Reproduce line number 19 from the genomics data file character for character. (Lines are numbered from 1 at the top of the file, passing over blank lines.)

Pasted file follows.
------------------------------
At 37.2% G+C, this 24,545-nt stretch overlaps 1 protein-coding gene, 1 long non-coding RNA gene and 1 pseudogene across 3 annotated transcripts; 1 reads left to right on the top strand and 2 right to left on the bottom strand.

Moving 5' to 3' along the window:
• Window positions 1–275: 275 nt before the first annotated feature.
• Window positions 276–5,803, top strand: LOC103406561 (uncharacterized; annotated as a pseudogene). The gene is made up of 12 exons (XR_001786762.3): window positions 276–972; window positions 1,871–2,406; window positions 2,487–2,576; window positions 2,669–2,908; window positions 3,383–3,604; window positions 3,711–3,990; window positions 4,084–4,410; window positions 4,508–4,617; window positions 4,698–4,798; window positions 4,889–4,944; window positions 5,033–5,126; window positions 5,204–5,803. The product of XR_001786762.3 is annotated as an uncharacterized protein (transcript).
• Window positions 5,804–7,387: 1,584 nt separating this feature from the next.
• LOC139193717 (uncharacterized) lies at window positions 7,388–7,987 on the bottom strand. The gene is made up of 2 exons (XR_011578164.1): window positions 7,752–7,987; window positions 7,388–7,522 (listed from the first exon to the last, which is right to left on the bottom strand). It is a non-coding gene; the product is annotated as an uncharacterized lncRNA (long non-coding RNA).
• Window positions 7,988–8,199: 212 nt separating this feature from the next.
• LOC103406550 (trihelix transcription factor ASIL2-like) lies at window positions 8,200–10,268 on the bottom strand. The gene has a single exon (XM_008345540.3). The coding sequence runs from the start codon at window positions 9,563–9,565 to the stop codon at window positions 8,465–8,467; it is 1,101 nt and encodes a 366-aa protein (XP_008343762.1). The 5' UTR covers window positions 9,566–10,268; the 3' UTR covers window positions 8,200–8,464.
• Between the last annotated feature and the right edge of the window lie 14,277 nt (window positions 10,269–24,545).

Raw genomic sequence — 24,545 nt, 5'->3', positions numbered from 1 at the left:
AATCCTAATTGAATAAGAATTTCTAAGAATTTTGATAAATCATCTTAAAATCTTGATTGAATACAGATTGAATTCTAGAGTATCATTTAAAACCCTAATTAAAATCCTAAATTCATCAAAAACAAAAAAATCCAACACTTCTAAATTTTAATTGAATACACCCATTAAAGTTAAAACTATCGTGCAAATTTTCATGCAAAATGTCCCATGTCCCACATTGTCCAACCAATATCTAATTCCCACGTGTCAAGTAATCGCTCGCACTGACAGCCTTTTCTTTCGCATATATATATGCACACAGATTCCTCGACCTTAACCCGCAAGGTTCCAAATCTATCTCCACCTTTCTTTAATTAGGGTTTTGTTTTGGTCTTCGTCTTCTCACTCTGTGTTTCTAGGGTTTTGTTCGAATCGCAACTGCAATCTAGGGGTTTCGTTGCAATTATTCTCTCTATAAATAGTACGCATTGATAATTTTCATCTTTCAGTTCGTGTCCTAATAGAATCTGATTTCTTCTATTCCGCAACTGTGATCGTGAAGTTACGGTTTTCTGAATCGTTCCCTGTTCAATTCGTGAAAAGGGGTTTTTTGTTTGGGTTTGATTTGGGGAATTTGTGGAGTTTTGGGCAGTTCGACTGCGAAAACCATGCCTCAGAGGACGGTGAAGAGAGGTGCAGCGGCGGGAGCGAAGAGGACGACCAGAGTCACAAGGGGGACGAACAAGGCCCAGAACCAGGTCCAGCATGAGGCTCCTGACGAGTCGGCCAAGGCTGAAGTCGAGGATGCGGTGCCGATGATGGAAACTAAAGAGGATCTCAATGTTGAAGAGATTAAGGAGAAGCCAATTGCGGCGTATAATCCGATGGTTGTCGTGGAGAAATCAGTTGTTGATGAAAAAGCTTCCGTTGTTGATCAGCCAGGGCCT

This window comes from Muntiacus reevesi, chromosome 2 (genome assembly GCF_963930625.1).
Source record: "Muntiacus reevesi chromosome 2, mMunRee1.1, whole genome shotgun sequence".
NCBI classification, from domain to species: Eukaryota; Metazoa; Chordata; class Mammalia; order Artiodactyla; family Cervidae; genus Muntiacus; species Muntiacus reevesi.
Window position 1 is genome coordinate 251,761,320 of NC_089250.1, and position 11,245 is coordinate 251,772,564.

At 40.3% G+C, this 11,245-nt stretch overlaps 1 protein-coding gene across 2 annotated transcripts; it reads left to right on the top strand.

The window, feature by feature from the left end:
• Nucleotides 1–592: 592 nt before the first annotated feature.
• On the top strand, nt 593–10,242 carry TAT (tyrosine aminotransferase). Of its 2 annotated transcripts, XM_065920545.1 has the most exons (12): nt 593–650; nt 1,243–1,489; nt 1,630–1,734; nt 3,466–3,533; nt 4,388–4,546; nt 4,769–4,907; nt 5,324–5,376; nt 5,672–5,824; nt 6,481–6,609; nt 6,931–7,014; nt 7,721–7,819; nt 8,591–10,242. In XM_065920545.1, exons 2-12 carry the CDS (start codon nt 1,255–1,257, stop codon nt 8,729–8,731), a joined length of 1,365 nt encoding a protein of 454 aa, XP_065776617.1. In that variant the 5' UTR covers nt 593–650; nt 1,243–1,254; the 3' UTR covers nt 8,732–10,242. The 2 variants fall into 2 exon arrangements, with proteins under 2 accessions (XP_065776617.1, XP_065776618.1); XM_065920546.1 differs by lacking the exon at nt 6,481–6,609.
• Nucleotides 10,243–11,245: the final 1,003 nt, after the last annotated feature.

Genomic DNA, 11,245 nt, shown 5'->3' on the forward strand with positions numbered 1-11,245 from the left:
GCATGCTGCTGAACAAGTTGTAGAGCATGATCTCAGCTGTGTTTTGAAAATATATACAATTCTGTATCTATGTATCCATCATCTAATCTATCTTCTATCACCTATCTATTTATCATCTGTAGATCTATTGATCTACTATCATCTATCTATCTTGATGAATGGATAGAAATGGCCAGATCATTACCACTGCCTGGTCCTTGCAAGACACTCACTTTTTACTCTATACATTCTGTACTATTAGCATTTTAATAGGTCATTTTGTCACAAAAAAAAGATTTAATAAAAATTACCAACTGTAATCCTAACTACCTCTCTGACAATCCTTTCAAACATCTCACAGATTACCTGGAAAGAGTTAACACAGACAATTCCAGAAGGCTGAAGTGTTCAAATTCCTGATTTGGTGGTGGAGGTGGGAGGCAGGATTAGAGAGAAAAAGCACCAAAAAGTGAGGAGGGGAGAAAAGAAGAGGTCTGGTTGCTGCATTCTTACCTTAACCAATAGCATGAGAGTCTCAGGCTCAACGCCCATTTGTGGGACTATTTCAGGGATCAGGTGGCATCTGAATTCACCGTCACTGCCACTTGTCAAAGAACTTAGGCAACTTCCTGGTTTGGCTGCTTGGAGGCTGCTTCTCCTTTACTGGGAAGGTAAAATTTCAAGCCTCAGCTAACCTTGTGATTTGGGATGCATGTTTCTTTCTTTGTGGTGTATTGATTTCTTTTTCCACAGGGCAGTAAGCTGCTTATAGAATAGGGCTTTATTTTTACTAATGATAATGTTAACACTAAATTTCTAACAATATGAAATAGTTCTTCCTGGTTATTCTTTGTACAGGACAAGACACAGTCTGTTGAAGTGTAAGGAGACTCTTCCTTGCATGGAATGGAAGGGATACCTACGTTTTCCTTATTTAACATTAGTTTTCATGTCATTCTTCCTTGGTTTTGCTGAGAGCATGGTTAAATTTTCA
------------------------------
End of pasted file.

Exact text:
• On the top strand, nt 593–10,242 carry TAT (tyrosine aminotransferase). Of its 2 annotated transcripts, XM_065920545.1 has the most exons (12): nt 593–650; nt 1,243–1,489; nt 1,630–1,734; nt 3,466–3,533; nt 4,388–4,546; nt 4,769–4,907; nt 5,324–5,376; nt 5,672–5,824; nt 6,481–6,609; nt 6,931–7,014; nt 7,721–7,819; nt 8,591–10,242. In XM_065920545.1, exons 2-12 carry the CDS (start codon nt 1,255–1,257, stop codon nt 8,729–8,731), a joined length of 1,365 nt encoding a protein of 454 aa, XP_065776617.1. In that variant the 5' UTR covers nt 593–650; nt 1,243–1,254; the 3' UTR covers nt 8,732–10,242. The 2 variants fall into 2 exon arrangements, with proteins under 2 accessions (XP_065776617.1, XP_065776618.1); XM_065920546.1 differs by lacking the exon at nt 6,481–6,609.